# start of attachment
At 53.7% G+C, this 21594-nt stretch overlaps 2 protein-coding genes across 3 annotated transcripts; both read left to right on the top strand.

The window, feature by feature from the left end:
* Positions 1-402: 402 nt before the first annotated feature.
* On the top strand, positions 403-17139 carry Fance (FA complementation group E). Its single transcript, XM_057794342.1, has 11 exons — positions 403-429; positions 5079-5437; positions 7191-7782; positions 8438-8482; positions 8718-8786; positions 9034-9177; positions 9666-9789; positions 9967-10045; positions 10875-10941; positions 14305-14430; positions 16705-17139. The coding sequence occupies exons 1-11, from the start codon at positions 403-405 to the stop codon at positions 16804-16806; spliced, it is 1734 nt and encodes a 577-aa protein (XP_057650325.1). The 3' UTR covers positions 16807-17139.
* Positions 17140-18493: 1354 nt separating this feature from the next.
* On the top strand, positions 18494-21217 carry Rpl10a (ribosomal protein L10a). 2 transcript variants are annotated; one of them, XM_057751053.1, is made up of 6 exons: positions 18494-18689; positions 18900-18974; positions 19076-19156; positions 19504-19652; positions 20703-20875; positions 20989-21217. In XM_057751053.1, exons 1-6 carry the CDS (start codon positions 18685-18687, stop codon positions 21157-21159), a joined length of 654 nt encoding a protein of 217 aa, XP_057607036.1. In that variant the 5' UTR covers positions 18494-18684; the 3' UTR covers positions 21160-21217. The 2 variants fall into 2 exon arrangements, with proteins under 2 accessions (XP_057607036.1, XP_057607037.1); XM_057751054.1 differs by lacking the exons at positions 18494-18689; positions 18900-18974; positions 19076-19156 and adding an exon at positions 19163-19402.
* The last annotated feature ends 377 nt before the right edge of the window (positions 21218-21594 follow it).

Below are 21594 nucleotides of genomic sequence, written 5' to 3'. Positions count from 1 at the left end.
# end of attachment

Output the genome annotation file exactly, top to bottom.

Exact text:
At 53.7% G+C, this 21594-nt stretch overlaps 2 protein-coding genes across 3 annotated transcripts; both read left to right on the top strand.

The window, feature by feature from the left end:
* Positions 1-402: 402 nt before the first annotated feature.
* On the top strand, positions 403-17139 carry Fance (FA complementation group E). Its single transcript, XM_057794342.1, has 11 exons — positions 403-429; positions 5079-5437; positions 7191-7782; positions 8438-8482; positions 8718-8786; positions 9034-9177; positions 9666-9789; positions 9967-10045; positions 10875-10941; positions 14305-14430; positions 16705-17139. The coding sequence occupies exons 1-11, from the start codon at positions 403-405 to the stop codon at positions 16804-16806; spliced, it is 1734 nt and encodes a 577-aa protein (XP_057650325.1). The 3' UTR covers positions 16807-17139.
* Positions 17140-18493: 1354 nt separating this feature from the next.
* On the top strand, positions 18494-21217 carry Rpl10a (ribosomal protein L10a). 2 transcript variants are annotated; one of them, XM_057751053.1, is made up of 6 exons: positions 18494-18689; positions 18900-18974; positions 19076-19156; positions 19504-19652; positions 20703-20875; positions 20989-21217. In XM_057751053.1, exons 1-6 carry the CDS (start codon positions 18685-18687, stop codon positions 21157-21159), a joined length of 654 nt encoding a protein of 217 aa, XP_057607036.1. In that variant the 5' UTR covers positions 18494-18684; the 3' UTR covers positions 21160-21217. The 2 variants fall into 2 exon arrangements, with proteins under 2 accessions (XP_057607036.1, XP_057607037.1); XM_057751054.1 differs by lacking the exons at positions 18494-18689; positions 18900-18974; positions 19076-19156 and adding an exon at positions 19163-19402.
* The last annotated feature ends 377 nt before the right edge of the window (positions 21218-21594 follow it).

Below are 21594 nucleotides of genomic sequence, written 5' to 3'. Positions count from 1 at the left end.